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This Doggy Vest Lets Your Dog Talk To You!


Talking to dogs has been the dream of humankind ever since we started taming wolves and turning them into our faithful furry friends. Not only would it be super-cute, it would be very practical, too. Well, good news! With the latest advents in technology, it’s now possible to let your dog talk to you! Well – sort of.

Introducing “Fido,” a smart backpack designed to bolster the abilities of service dogs in areas such as search and rescue, medical care and bomb-sniffing. Some of its functions are sending the dog’s GPS coordinates, letting the animal deliver messages as well as calling emergency services. The concept was dreamt up by the director of the Center for Biointerface Research at Georgia Tech, Dr. Melody Jackson, who has been training assistance dogs for more than 20 years now.

shutterstock_127107209“Fido” isn’t just a random cute dog name, mind you. F.I.D.O. stands for Facilitating Interactions for Dogs with Occupations, and it works by employing sensors that the dog can activate by tugging, biting or touching them with their nose. The sensors then trigger a verbal command which the dog’s handler can hear through an earpiece or see on a head-mounted display, similar to Google Glass. It will also be possible to transmit video from a dog’s perspective to a human observer.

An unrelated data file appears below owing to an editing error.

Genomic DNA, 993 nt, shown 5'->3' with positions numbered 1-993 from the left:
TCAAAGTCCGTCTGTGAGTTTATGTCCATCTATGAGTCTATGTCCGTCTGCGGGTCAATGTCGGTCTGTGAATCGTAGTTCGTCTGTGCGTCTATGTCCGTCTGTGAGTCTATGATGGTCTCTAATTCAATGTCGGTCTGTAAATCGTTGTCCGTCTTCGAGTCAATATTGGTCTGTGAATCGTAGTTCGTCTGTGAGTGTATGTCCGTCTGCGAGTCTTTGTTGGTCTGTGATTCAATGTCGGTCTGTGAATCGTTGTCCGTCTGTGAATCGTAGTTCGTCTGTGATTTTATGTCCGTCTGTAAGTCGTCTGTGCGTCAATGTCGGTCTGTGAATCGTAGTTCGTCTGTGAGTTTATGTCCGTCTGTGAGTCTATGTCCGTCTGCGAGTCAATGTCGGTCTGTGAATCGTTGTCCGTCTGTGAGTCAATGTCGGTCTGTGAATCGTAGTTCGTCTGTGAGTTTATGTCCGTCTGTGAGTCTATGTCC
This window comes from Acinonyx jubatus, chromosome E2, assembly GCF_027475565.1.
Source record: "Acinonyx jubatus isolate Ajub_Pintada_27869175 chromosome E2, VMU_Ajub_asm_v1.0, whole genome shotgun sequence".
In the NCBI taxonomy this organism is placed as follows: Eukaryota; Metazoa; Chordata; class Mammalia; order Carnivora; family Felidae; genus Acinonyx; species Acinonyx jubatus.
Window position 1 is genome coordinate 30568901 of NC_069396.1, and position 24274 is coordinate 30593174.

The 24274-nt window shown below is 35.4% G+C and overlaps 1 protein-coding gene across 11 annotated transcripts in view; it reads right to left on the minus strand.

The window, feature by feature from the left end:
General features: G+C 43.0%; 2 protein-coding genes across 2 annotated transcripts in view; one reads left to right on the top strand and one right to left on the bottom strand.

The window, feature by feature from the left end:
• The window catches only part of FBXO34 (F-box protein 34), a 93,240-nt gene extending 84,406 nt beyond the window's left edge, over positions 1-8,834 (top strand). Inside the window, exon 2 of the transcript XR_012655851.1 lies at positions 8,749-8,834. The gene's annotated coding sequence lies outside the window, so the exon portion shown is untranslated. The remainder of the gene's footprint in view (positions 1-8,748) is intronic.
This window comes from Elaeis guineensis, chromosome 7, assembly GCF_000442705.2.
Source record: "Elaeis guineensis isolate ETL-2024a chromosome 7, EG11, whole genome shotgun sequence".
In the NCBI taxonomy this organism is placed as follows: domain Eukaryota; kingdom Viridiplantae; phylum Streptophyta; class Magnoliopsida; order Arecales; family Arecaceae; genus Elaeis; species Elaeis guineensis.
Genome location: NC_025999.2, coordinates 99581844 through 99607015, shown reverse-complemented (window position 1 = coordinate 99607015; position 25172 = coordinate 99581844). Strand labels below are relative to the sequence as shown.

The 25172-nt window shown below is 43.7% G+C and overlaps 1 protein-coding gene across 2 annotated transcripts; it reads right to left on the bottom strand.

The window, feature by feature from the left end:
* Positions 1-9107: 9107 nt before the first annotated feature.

Jackson used epilepsy alert dogs as an example of the usefulness of this new technology. These dogs are trained to sense oncoming seizures and push their owners against a wall to prevent dangerous falls from happening. The dog could be taught to auto-dial 911 with the help of Fido and get assistance in an emergency such as this. The vest could also be programmed to help the dog alert nearby humans and ask for help using a verbal command.

As for search and rescue operations, the GPS sensor could be activated so that their handlers can keep track of the dog’s location, even when traveling longer distances. It could prove resourceful for bomb-sniffing dogs that are often trained to recognize different types of explosives. Using Fido, they would be trained to relay all of this information to a human so they’re better informed of the dangers of the situation. It could even be used by pet dogs to tell their owners that they’re hungry or that they need to go outside.

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